The European Union Delegation to Egypt

Enhancing Access of Children to Education and Fighting Child Labour

24/08/2016 - 14:34
Education and Research

A project funded by the European Union (EU) and implemented by the World Food Programme (WFP) over the course of four years (2014-2018), to which the EU brought a grant of €59.5 million.

Context of the project:


The “Enhancing Access of Children to Education and Fighting Child Labour” project targets 16 of the most vulnerable governorates in Egypt and seeks to combat child labour, provide incentives for enrolment and attendance as well as enhance access to quality education, especially girls.

The project targets school children, mostly girls, by providing school meals in the form of locally produced date bars that cover 25 percent of their daily nutritious needs and encourages regular school attendance. Additionally, conditional incentives are provided in the form of monthly take-home entitlements of 10 kg of rice and 1 litre of oil /or the equivalent in form of cash transfers to families of children whose school attendance reached 80 percent or more.

Under the cash transfer component (currently 20 percent of total target) the project targets beneficiaries through the e-voucher modality, which provides families with electronic cards to purchase a more diverse food basket from local retailers.

The project also supports mothers to start income generating activities and facilitates access to revolving loans. This generates income and promotes household food security, thereby reducing dependency on negative coping strategies, such as child labour.  

To create an efficient learning and teaching environment, the project supports the physical upgrading of selected community schools and trains teachers on active learning methodologies to improve their teaching capacities and to help reduce dropout rates.

In addition, the project supports the child labour policy dialogue between the  National Council on Childhood and Motherhood (NCCM), Ministry of Education (MoE), Ministry of Manpower and Migration (MoMM), the ILO and UNICEF on issues related to working conditions, employment and social policy.


The overall objective of the project is to enhance children’s access to quality education and to fight child labour. The three main expected results of the Project are:

  • Result I: Increased number of children exposed to child labour who attend classes.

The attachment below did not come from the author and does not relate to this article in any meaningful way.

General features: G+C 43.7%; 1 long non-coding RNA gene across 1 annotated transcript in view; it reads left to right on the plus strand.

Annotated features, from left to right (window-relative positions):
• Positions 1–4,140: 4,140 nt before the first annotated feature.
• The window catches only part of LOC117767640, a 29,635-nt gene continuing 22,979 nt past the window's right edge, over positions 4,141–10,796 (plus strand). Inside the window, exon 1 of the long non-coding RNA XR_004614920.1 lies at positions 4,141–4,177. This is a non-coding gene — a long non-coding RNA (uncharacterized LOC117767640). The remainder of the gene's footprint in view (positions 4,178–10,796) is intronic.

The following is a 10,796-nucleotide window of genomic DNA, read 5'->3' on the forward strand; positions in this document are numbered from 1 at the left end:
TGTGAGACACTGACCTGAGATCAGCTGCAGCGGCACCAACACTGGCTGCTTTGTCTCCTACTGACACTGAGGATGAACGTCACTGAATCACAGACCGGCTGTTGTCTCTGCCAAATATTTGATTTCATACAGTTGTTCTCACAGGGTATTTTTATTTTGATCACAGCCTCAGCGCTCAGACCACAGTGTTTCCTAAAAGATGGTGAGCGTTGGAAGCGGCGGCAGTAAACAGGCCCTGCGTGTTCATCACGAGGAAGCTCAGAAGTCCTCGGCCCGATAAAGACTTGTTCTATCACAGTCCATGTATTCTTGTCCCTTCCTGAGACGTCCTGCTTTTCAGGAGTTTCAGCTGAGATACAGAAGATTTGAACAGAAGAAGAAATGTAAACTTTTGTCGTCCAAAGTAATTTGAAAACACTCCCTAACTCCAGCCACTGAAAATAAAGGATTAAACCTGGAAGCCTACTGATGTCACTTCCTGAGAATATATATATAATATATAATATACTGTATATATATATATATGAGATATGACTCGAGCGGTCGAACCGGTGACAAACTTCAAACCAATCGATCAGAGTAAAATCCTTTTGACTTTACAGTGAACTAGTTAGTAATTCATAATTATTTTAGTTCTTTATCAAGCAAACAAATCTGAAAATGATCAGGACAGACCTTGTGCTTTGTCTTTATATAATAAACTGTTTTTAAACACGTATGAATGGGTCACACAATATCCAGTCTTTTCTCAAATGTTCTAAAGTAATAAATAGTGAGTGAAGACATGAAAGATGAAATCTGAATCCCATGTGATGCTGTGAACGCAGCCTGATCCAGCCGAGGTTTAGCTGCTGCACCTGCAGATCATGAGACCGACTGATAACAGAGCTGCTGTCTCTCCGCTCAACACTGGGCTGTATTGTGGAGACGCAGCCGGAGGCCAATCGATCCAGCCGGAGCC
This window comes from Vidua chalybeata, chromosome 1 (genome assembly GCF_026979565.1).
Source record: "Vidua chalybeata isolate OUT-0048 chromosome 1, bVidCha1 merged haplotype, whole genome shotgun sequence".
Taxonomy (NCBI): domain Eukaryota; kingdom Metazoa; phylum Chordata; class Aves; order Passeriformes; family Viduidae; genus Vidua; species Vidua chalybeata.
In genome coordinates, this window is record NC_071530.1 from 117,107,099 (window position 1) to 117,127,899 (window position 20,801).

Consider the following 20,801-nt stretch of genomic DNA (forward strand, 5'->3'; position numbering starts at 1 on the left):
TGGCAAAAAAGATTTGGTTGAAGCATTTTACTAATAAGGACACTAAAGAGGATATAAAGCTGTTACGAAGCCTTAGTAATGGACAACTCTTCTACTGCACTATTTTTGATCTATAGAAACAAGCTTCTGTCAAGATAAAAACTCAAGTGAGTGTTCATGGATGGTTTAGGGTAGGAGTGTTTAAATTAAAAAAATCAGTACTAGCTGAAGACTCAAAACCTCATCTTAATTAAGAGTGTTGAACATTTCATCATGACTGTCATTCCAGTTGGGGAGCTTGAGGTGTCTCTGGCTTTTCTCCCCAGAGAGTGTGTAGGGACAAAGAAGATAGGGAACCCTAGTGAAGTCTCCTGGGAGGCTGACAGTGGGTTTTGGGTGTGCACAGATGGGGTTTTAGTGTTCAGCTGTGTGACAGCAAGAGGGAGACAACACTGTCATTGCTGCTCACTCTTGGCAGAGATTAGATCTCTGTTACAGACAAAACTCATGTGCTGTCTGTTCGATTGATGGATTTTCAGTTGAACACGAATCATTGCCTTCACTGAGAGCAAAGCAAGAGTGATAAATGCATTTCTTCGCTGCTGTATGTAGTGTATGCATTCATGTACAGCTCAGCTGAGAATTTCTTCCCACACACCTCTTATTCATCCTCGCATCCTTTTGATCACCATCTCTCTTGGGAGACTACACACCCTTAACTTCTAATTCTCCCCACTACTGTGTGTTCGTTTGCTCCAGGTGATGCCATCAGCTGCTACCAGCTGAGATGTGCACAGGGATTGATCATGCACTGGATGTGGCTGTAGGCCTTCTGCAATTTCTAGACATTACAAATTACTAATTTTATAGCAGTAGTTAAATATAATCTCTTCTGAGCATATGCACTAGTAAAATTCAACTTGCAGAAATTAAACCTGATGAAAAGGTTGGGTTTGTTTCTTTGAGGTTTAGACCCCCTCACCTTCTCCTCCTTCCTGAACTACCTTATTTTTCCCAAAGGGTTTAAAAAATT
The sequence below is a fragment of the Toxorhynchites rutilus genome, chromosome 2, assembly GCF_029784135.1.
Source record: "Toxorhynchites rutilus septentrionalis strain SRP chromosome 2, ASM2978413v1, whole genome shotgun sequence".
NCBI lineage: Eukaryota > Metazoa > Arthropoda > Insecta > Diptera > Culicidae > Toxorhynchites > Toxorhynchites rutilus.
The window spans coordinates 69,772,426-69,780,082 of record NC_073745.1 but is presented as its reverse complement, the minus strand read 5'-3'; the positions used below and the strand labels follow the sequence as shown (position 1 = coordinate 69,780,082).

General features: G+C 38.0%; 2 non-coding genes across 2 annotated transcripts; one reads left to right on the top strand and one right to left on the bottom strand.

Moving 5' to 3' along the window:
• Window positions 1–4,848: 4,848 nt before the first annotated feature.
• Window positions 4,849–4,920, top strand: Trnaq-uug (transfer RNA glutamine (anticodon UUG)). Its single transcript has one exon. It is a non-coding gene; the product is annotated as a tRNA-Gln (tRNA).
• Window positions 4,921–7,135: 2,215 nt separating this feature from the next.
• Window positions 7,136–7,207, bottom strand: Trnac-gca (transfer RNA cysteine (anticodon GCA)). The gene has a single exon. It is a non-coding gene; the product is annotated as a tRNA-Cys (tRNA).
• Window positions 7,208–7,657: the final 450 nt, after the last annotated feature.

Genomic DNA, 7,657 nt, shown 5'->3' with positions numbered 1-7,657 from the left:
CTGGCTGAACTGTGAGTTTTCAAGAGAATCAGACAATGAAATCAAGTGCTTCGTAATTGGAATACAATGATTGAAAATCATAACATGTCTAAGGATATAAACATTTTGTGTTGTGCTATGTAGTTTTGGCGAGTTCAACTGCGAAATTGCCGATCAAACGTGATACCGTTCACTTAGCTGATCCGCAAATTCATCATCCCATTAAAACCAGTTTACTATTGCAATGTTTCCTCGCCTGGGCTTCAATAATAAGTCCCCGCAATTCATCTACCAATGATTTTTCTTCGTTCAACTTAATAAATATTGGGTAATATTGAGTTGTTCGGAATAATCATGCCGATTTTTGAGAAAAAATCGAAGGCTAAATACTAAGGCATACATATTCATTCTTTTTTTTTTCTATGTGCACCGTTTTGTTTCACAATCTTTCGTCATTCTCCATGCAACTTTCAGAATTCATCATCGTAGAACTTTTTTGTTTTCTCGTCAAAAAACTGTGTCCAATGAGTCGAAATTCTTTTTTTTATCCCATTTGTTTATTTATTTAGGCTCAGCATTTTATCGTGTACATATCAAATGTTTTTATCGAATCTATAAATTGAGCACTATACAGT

• Result II: Reduced dependence of poor households (especially female-headed) on child labour.

  • Result III: Improved legal framework on child labour as well as its enforcement and monitoring at local level.


The Project has enabled overall:

  • An increase in the annual enrolment rate in the targeted community schools by 3% (for both boys and girls).

  • An increase in the attendance rate in the targeted community schools to 90% (for both boys and girls), which is above the Project target of 80%.

An increase in the retention rate in targeted community schools to 95% (96 % for boys and 95 % for girls), which is above the Project target of 85%.


More specifically, the project has:

  • Provided 110,000 children in community schools in 16 governorates throughout Egypt with school meals, and 613,500 family members with take-home entitlements (THE) in the form of food (rice and oil) or cash-based transfers (CBT).

  • Been extended in scope to cover 1.87 million children in Egyptian public schools in 5 governorates.

  • Physically upgraded 504 community schools, in collaboration with the Ministry of Education’s relevant Directorates.

  • Trained over 7,200 teachers on class management, active learning, child protection and nutrition.

  • Trained over 130 labour inspectors, more than 70 NGO staff members and held awareness seminars attended by 2,600 community members across 16 governorates to monitor and combat child labour.

Trained over 33,000 mothers on income-generating activities and raised their awareness on how to enhance their capabilities, and facilitated the access of over 2,600 mothers to revolving loans.



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